We need your help now

Support from readers like you keeps The Journal open.

You are visiting us because we have something you value. Independent, unbiased news that tells the truth. Advertising revenue goes some way to support our mission, but this year it has not been enough.

If you've seen value in our reporting, please contribute what you can, so we can continue to produce accurate and meaningful journalism. For everyone who needs it.

The clock on the former Irish Times offices on D'Olier Street in Dublin (File photo) Graham Hughes/Photocall Ireland
kate fitzgerald

Press Ombudsman upholds complaint by Kate Fitzgerald's family against Irish Times

The Press Ombudsman has decided the Irish Times was in breach of a principle of the Code of Practice for Newspapers and Magazines for a statement it published in December 2011.

THE PRESS OMBUDSMAN has decided that a statement published by the Irish Times in reference to a story carried in the newspaper – in which the author described her history and experience of depression – was in breach of a principle of the Code of Practice for Newspapers and Magazines.

The story in question was published anonymously in the newspaper on 9 September 2011, and included some comments about the author’s place of work. The employer was not identified in the article.

At a later date, the author was revealed to be 25-year-old Kate Fitzgerald, who died by suicide shortly after the article was written.

Fitzgerald had worked at the Communications Clinic in Dublin and, following her identity coming to light, the Irish Times published a statement on 3 December apologising to her former employer for a number of assertions contained in the article, and stating that these assertions were “not factual”.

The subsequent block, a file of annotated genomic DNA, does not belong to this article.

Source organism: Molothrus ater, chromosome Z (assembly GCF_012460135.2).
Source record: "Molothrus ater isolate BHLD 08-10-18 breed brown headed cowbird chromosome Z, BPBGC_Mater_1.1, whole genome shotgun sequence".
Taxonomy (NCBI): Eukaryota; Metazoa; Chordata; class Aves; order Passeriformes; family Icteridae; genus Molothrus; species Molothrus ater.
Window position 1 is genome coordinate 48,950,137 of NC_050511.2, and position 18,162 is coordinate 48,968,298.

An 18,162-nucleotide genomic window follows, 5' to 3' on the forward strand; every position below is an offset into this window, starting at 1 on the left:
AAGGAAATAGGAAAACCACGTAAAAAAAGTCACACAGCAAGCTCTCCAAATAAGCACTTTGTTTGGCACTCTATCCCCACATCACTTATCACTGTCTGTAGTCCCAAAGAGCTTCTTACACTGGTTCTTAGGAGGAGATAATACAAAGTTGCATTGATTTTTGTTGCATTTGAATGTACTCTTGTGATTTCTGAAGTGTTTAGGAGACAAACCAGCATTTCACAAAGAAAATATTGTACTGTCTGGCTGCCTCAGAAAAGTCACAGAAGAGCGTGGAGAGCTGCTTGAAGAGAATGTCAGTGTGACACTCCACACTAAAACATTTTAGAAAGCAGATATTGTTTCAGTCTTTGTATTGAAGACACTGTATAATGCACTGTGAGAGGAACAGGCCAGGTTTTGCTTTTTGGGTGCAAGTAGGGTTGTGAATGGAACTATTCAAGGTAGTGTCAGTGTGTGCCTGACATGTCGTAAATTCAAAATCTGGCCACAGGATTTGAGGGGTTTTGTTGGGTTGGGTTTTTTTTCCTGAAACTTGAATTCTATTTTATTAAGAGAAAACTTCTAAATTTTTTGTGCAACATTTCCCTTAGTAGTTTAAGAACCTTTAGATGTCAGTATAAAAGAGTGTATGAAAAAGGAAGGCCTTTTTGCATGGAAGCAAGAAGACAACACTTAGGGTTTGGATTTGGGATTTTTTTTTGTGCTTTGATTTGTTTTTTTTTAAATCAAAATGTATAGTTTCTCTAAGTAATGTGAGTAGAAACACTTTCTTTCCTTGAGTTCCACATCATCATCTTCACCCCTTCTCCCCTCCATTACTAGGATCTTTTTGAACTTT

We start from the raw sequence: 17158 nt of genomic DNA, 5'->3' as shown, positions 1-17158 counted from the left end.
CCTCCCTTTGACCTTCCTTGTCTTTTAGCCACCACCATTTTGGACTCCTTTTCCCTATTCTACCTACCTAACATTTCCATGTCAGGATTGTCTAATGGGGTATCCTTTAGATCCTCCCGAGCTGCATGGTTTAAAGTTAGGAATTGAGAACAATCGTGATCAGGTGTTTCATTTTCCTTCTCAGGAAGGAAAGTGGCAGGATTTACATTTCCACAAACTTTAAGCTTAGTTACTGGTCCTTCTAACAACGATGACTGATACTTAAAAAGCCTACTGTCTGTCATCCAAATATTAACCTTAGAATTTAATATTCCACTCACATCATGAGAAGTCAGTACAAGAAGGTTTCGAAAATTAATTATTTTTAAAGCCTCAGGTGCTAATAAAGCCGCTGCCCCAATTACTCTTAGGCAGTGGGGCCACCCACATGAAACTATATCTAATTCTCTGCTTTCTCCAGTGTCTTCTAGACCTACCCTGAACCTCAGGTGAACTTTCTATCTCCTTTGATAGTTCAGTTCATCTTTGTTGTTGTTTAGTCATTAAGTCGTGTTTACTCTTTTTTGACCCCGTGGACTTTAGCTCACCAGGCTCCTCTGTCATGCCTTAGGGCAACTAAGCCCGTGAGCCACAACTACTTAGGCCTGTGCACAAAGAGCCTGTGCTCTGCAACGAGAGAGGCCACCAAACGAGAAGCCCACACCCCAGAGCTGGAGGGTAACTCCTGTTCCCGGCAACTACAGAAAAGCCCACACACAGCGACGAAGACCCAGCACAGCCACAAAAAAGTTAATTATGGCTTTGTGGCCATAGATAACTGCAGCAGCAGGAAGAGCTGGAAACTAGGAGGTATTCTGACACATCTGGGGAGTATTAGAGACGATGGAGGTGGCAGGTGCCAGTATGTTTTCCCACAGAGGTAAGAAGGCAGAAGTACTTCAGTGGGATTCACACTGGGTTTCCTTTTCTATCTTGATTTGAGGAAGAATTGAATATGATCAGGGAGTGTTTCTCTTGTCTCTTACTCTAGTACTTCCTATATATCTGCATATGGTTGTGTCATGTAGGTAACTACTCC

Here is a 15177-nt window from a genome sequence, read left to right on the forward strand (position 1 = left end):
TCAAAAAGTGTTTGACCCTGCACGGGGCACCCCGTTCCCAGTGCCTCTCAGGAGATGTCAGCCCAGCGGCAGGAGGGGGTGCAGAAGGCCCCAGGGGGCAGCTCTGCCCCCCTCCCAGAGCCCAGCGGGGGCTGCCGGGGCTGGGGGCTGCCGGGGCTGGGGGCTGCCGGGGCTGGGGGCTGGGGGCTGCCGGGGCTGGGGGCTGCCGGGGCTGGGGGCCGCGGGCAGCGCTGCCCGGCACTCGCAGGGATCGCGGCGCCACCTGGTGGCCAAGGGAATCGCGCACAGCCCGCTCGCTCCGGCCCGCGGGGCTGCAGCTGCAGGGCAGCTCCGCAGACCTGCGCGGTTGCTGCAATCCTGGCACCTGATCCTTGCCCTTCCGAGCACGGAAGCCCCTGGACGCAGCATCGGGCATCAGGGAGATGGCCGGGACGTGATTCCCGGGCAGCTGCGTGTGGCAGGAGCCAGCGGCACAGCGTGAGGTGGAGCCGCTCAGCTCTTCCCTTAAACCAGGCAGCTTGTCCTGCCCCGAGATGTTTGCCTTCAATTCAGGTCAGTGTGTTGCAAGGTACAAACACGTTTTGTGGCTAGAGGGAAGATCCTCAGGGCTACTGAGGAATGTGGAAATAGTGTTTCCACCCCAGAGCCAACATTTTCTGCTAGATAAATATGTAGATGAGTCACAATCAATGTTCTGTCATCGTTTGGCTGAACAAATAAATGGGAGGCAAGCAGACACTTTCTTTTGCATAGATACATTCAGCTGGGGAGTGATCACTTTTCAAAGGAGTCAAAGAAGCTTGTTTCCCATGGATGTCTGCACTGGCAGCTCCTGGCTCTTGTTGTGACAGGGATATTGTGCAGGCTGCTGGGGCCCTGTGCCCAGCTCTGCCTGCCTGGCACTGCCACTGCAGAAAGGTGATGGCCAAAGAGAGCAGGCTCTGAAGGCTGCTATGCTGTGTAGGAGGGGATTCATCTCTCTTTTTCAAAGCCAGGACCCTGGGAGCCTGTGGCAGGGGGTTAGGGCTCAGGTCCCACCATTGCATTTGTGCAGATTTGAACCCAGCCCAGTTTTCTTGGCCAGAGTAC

Decision by the Press Ombudsman

The Press Ombudsman said the statement of apology by the Irish Times to the Communications Clinic had violated principle 5.3 of the Code because the newspaper had failed to sufficiently take into account the feelings of Kate Fitzgerald’s parents.

Tom and Sally Fitzgerald had complained that the statement had effectively called their daughter a liar, and also complained that the newspaper had refused to state which of the assertions contained in her article that it believed to were “not factual”.

While the Irish Times subsequently apologised for any hurt caused, the Ombudsman also stated that the newspaper had failed to take sufficient remedial action to resolve the Fitzgerald family’s complaint.

The decision refers only to the statement of apology made by the Irish Times in December 2011.

Both the complainant and the newspaper have appealed the decision.

The Press Council of Ireland will publish its ruling later this evening or tomorrow here. In the meantime, you can read the full statement in the Irish Times or on

Read more: Irish Times responds to criticism from parents of Kate Fitzgerald

Readers like you are keeping these stories free for everyone...
A mix of advertising and supporting contributions helps keep paywalls away from valuable information like this article. Over 5,000 readers like you have already stepped up and support us with a monthly payment or a once-off donation.

Your Voice
Readers Comments
    Submit a report
    Please help us understand how this comment violates our community guidelines.
    Thank you for the feedback
    Your feedback has been sent to our team for review.